How long should users spend on your content? A “good” time can vary depending on various factors such as your industry, audience, and other metrics. However, according to MetricHQ, a good average is about 52 seconds. Contentsquare’s Benchmark Report shows that the number may be closer to 47 seconds.
When measuring your content marketing metrics and KPIs, consider the average for your industry before making decisions or changes to your campaigns.
Page Views and Unique Page Views
Both of these are somewhat self-explanatory content marketing metrics. Page views refer to how many times a particular page on your website is viewed by visitors. However, as you might guess, some users may be visiting the same page multiple times, particularly if they’re using the information as a reference. That’s where unique page views come into play.
Unique page views, as the name implies, refer to how many unique visitors your pages are getting over a specific period. For example, let’s say you have a page discussing some of the best tools to use for tracking your key performance indicators. Over the last 30 days, you’ve had 1000 page views, but only 600 unique page views. That means you’ve had 600 visitors in total over that period, but several of those users have returned to view the page more than once.
These content marketing metrics are a great way to tell if your content is popular amongst your target audience and meets their needs. As with many of our other key metrics or KPIs, these can also be tracked through your Google Analytics dashboard.
Click-through Rate (CTR) and Conversion Rate
When it comes to key metrics in content marketing, click-through rate (CTR) is one to which you have to pay particular attention. It’s one of the fastest ways to notice if your call-to-action isn’t working or the content doesn’t appeal to your audience.
To understand click-through rate, you first need to understand impressions. An impression is every time a user:
- Sees your site in SERPs.
- Views your ad in search or on a website.
- Opens an email or newsletter.
- Sees a social media post.
However, not all users who see these will actually “click through” to your content or landing page. Instead, they’ll simply view it and leave. That counts as an impression; it was viewed, but not necessarily clicked on.
Here’s the formula:
(50 Clicks / 1,000 Impressions) * 100 = 1% CTR
Depending on your position and industry, click-through rates can vary wildly. Not all pages will have the same CTR, either. Luckily, you can use Search Console to view the CTR of different pages.
Most ad and email marketing services will allow you to track conversion rates through their dashboard, like Google Ads, Facebook, and MailChimp. However, if you want to track your organic click-through rate (how many people click on your content via search engine results), you can use Google Search Console.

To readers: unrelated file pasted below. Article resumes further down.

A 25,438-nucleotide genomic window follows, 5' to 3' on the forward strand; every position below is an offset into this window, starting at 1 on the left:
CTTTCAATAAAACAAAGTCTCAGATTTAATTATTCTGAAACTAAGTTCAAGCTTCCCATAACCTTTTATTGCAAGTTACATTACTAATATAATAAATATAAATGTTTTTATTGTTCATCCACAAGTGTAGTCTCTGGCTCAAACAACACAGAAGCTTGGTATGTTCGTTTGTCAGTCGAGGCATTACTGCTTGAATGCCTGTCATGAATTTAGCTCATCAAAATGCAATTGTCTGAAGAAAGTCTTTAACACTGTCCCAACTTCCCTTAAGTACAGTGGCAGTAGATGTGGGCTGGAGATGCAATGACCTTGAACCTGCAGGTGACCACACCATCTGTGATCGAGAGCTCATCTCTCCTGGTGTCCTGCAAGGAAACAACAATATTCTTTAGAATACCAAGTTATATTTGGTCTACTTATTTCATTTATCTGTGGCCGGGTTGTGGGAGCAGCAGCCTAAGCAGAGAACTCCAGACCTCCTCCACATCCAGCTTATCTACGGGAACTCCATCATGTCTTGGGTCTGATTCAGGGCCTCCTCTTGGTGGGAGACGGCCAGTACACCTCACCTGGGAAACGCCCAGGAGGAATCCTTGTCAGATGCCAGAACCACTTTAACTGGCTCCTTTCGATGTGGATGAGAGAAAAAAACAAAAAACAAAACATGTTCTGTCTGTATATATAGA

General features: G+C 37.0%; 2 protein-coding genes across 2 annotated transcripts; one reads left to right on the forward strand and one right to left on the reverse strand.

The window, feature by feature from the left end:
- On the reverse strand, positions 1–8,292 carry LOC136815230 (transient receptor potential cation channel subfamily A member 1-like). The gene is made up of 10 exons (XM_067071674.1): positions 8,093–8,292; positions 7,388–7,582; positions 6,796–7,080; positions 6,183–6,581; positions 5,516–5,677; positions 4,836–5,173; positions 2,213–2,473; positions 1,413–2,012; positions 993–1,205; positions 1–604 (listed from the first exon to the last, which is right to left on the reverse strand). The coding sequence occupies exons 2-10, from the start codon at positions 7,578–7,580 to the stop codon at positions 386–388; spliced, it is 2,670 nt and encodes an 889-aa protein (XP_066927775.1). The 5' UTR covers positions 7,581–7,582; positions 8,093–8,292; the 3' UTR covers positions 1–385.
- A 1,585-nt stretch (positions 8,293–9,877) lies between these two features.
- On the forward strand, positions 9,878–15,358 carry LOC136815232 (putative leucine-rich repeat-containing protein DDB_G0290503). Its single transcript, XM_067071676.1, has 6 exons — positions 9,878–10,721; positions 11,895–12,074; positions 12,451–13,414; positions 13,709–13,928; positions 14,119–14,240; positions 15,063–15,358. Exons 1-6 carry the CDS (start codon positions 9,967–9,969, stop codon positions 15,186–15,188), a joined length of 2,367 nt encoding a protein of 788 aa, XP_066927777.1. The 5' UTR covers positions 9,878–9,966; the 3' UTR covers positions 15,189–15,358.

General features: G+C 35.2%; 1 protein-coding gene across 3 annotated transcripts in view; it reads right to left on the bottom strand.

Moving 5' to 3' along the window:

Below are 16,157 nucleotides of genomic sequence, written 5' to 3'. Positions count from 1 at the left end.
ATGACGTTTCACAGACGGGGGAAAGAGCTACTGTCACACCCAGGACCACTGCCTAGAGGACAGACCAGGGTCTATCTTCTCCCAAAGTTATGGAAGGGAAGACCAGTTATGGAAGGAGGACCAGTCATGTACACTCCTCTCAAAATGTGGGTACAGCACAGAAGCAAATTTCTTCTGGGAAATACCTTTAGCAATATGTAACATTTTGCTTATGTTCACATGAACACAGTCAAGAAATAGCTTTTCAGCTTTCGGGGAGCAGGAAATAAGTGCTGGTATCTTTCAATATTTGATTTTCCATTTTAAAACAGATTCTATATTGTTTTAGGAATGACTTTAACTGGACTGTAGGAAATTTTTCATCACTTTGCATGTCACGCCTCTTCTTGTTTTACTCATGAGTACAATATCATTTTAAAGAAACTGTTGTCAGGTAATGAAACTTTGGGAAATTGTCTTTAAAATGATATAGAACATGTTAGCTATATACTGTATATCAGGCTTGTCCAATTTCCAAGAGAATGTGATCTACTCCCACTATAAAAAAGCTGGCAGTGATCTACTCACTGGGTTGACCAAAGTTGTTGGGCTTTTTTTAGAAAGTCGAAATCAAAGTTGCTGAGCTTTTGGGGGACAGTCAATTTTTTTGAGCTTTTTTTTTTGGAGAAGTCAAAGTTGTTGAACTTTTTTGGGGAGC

Do not confuse click-through rate with conversion rate, another key metric when tracking your content marketing efforts.Conversion rate refers to users taking an action that relates to a particular call-to-action such as filling in a lead form, subscribing to a newsletter, or making a purchase.
Here’s a simple example. Let’s say that you’re running a Google Ads search campaign with the goal of visitors filling in a demo request form. Every time a user sees your ad in search, that’s an impression. When they click on the ad, it changes your click-through rate. If that user then fills out the form, that’s a conversion. This applies to organic search results, social campaigns, content marketing campaigns, and more.
If your click-through rate is low, it’s time to review your CTA and content marketing efforts to see what isn’t working.
Social Media Engagement
Social media engagement is an umbrella term that covers several key performance indicators including the number of likes, shares, and comments that your content receives on social platforms like Twitter, Facebook, LinkedIn, TikTok, etc. Together, these key metrics make up your social media engagement.
For example, if your Facebook post has 1000 impressions. That means 1,000 people have viewed the post. It also has 100 comments, 50 likes, and 50 shares, for a total of 200 engagements. That means your social media engagement rate is:
(200 Engagements / 1,000 Impressions) * 100 = 20% Engagement Rate
When it comes to tracking these KPIs when running paid or organic content marketing campaigns, you’ll likely use the built-in systems that these platforms provide. However, if you’re trying to drive traffic to your website through these posts, you’ll also be tracking the click-through rate.
Email Open and Click Rates
Email open and click rates refer to the key metrics that track how many recipients open your email and click on a link in the email, respectively. If you’re running an email content marketing campaign, you must track these KPIs to determine whether your emails and your CTAs are working.
Open and click rates, like many key metrics, vary between industries. Below, Hubspot shows how wildly these rates can differ from one sector to the next.